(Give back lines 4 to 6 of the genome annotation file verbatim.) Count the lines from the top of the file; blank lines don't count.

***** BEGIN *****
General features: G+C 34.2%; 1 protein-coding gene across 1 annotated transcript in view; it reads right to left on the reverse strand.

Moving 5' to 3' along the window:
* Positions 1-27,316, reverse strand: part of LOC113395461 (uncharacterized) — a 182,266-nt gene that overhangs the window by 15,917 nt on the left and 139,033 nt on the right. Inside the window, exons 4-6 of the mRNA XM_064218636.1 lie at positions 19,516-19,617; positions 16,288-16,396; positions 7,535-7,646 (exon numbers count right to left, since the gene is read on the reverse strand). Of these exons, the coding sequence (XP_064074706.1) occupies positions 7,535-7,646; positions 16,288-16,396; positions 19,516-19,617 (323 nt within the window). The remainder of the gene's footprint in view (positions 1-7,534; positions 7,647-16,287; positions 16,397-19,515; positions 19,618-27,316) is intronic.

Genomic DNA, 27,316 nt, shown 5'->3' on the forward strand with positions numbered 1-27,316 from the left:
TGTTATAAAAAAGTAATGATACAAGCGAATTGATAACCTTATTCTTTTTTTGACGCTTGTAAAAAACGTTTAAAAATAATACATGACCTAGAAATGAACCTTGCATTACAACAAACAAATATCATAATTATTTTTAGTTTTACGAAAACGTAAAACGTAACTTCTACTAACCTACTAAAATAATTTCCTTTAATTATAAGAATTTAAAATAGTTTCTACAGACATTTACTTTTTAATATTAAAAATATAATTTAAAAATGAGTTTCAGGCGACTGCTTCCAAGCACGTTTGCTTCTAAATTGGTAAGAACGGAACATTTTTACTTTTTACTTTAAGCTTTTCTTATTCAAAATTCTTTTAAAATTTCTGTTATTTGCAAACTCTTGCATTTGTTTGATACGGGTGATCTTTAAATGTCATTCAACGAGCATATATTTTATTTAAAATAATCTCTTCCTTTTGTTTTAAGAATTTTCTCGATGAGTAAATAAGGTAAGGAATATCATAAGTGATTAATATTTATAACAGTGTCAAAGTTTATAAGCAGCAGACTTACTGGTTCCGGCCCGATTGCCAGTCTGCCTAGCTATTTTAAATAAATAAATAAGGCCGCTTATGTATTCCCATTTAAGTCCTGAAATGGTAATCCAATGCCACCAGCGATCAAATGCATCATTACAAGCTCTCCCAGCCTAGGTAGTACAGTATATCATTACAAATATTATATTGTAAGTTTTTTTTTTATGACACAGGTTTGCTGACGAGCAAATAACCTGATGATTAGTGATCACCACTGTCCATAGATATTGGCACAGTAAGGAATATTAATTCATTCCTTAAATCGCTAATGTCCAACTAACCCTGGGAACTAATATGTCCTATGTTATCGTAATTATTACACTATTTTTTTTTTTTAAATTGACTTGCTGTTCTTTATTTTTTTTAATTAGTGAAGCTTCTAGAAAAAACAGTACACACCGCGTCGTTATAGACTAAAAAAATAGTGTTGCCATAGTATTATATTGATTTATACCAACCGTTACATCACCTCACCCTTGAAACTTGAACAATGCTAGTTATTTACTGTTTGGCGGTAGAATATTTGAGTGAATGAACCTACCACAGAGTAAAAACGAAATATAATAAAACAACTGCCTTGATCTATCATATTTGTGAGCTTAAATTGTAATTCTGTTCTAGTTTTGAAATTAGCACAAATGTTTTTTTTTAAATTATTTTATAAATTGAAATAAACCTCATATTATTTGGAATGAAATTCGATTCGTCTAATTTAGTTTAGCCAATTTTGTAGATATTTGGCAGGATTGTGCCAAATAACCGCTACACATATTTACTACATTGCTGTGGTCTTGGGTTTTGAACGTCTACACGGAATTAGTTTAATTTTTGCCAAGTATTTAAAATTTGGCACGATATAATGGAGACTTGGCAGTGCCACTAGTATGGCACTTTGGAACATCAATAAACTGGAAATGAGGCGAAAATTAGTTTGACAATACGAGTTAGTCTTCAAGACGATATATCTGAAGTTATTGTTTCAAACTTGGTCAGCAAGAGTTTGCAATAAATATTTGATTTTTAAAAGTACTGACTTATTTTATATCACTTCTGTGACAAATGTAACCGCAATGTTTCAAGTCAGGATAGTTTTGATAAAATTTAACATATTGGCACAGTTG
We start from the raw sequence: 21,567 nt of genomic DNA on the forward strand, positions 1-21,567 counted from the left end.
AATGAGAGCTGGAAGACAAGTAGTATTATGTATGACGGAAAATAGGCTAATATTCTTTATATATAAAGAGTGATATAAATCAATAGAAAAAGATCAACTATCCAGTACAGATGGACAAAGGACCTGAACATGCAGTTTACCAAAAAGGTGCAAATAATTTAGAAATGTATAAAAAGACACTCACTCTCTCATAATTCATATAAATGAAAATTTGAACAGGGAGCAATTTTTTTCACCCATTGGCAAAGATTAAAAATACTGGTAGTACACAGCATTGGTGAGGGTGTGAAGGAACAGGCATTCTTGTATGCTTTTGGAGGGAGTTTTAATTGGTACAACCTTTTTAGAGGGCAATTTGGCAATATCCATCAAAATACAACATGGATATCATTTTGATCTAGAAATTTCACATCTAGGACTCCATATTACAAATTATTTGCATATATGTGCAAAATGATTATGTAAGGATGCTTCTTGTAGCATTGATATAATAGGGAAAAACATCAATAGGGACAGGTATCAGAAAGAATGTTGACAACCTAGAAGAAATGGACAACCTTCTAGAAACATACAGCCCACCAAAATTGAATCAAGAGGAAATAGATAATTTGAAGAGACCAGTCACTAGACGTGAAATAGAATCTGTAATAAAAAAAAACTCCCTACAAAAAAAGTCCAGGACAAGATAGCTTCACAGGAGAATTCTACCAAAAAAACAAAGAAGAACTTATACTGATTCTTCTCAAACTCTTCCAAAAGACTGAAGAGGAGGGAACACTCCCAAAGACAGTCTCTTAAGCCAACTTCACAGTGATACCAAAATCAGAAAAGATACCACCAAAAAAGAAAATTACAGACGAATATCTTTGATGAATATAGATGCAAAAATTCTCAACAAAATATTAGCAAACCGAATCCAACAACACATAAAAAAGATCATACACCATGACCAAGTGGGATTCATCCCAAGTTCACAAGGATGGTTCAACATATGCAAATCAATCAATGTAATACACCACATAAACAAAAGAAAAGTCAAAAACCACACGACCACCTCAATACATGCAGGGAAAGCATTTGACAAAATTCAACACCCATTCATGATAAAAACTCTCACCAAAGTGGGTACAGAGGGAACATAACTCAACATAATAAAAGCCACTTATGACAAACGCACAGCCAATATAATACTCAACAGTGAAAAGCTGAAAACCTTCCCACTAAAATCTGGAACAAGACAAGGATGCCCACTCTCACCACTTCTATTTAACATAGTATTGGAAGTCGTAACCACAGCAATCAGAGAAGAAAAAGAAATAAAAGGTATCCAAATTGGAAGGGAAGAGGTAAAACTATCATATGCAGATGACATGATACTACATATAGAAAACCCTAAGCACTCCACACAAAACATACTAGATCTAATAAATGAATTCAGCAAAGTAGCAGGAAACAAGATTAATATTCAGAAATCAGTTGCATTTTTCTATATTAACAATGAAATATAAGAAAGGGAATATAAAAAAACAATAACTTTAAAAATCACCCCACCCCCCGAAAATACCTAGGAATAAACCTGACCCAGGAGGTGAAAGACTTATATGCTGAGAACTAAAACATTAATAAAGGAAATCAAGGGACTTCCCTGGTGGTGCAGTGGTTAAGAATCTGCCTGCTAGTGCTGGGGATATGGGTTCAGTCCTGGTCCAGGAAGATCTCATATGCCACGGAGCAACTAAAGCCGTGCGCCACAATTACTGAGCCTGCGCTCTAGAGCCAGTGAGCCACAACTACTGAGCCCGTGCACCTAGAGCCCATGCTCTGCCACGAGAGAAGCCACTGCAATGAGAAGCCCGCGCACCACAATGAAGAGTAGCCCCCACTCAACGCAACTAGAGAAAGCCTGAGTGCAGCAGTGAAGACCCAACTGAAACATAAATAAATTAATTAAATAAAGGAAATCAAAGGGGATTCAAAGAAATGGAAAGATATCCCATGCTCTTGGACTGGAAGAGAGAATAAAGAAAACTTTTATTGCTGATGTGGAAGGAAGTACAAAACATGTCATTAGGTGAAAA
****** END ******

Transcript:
Genomic DNA, 27,316 nt, shown 5'->3' on the forward strand with positions numbered 1-27,316 from the left:
TGTTATAAAAAAGTAATGATACAAGCGAATTGATAACCTTATTCTTTTTTTGACGCTTGTAAAAAACGTTTAAAAATAATACATGACCTAGAAATGAACCTTGCATTACAACAAACAAATATCATAATTATTTTTAGTTTTACGAAAACGTAAAACGTAACTTCTACTAACCTACTAAAATAATTTCCTTTAATTATAAGAATTTAAAATAGTTTCTACAGACATTTACTTTTTAATATTAAAAATATAATTTAAAAATGAGTTTCAGGCGACTGCTTCCAAGCACGTTTGCTTCTAAATTGGTAAGAACGGAACATTTTTACTTTTTACTTTAAGCTTTTCTTATTCAAAATTCTTTTAAAATTTCTGTTATTTGCAAACTCTTGCATTTGTTTGATACGGGTGATCTTTAAATGTCATTCAACGAGCATATATTTTATTTAAAATAATCTCTTCCTTTTGTTTTAAGAATTTTCTCGATGAGTAAATAAGGTAAGGAATATCATAAGTGATTAATATTTATAACAGTGTCAAAGTTTATAAGCAGCAGACTTACTGGTTCCGGCCCGATTGCCAGTCTGCCTAGCTATTTTAAATAAATAAATAAGGCCGCTTATGTATTCCCATTTAAGTCCTGAAATGGTAATCCAATGCCACCAGCGATCAAATGCATCATTACAAGCTCTCCCAGCCTAGGTAGTACAGTATATCATTACAAATATTATATTGTAAGTTTTTTTTTTATGACACAGGTTTGCTGACGAGCAAATAACCTGATGATTAGTGATCACCACTGTCCATAGATATTGGCACAGTAAGGAATATTAATTCATTCCTTAAATCGCTAATGTCCAACTAACCCTGGGAACTAATATGTCCTATGTTATCGTAATTATTACACTATTTTTTTTTTTTAAATTGACTTGCTGTTCTTTATTTTTTTTAATTAGTGAAGCTTCTAGAAAAAACAGTACACACCGCGTCGTTATAGACTAAAAAAATAGTGTTGCCATAGTATTATATTGATTTATACCAACCGTTACATCACCTCACCCTTGAAACTTGAACAATGCTAGTTATTTACTGTTTGGCGGTAGAATATTTGAGTGAATGAACCTACCACAGAGTAAAAACGAAATATAATAAAACAACTGCCTTGATCTATCATATTTGTGAGCTTAAATTGTAATTCTGTTCTAGTTTTGAAATTAGCACAAATGTTTTTTTTTAAATTATTTTATAAATTGAAATAAACCTCATATTATTTGGAATGAAATTCGATTCGTCTAATTTAGTTTAGCCAATTTTGTAGATATTTGGCAGGATTGTGCCAAATAACCGCTACACATATTTACTACATTGCTGTGGTCTTGGGTTTTGAACGTCTACACGGAATTAGTTTAATTTTTGCCAAGTATTTAAAATTTGGCACGATATAATGGAGACTTGGCAGTGCCACTAGTATGGCACTTTGGAACATCAATAAACTGGAAATGAGGCGAAAATTAGTTTGACAATACGAGTTAGTCTTCAAGACGATATATCTGAAGTTATTGTTTCAAACTTGGTCAGCAAGAGTTTGCAATAAATATTTGATTTTTAAAAGTACTGACTTATTTTATATCACTTCTGTGACAAATGTAACCGCAATGTTTCAAGTCAGGATAGTTTTGATAAAATTTAACATATTGGCACAGTTG
We start from the raw sequence: 21,567 nt of genomic DNA on the forward strand, positions 1-21,567 counted from the left end.